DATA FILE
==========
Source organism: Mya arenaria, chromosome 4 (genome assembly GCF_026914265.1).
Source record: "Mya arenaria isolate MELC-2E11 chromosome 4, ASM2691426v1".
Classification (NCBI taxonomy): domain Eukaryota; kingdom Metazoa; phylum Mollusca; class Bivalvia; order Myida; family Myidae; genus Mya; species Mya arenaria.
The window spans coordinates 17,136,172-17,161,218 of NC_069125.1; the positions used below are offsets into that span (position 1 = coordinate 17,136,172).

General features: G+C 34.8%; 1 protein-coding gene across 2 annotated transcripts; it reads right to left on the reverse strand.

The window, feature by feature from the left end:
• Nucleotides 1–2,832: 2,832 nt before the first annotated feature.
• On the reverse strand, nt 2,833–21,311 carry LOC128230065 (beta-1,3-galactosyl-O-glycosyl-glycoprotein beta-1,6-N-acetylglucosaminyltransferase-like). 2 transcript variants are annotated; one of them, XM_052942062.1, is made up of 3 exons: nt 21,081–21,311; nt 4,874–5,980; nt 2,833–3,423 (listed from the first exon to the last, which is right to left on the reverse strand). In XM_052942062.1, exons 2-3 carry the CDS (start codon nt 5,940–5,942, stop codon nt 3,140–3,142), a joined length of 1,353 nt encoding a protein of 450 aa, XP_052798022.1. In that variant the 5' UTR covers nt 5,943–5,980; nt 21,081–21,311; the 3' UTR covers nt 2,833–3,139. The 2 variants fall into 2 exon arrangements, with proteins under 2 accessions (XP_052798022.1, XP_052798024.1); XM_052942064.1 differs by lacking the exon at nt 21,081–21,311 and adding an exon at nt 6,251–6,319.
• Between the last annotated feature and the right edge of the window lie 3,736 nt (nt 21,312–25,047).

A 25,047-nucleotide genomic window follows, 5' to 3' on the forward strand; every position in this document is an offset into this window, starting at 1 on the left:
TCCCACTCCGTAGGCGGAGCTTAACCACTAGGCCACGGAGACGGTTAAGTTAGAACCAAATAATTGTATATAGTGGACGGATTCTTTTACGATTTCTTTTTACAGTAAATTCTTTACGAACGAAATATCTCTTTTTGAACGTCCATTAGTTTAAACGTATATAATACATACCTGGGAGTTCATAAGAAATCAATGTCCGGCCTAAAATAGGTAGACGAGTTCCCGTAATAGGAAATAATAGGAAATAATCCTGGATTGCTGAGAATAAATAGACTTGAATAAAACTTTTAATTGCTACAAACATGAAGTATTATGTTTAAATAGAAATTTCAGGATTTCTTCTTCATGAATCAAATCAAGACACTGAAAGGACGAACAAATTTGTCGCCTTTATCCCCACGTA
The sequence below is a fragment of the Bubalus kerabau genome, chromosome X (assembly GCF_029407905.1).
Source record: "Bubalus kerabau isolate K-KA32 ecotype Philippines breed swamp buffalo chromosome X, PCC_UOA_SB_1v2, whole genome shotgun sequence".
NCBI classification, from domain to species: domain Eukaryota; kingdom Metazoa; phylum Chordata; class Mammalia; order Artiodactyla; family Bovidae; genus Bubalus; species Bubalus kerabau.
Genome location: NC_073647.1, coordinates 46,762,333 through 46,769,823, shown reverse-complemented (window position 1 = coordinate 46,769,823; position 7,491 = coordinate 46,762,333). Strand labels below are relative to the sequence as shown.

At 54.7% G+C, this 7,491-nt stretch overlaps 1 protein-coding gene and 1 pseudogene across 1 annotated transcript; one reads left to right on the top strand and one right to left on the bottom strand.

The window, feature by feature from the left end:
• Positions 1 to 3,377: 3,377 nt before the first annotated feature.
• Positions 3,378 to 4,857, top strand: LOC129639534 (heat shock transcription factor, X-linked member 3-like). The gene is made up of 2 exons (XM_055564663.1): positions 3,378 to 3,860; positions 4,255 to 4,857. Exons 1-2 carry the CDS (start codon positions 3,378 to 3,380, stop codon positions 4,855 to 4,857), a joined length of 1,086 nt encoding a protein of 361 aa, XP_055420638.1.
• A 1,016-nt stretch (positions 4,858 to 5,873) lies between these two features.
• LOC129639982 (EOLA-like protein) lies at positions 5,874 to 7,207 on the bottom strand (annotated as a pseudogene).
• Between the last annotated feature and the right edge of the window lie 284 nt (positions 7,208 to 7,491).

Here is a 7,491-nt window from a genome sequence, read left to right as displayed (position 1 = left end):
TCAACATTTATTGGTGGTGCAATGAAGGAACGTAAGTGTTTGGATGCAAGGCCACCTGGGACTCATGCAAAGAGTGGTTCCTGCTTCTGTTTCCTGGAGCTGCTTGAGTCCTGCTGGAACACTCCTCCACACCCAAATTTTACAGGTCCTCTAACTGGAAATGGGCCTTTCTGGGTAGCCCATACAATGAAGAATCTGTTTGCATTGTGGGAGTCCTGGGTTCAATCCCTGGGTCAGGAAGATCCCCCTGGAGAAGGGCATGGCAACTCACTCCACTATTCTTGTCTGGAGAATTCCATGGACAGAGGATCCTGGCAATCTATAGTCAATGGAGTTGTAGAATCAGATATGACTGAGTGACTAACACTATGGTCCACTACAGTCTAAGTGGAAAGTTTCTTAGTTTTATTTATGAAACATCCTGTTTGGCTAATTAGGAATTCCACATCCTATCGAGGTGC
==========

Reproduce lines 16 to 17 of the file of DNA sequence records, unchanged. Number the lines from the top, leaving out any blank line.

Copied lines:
At 54.7% G+C, this 7,491-nt stretch overlaps 1 protein-coding gene and 1 pseudogene across 1 annotated transcript; one reads left to right on the top strand and one right to left on the bottom strand.

The window, feature by feature from the left end: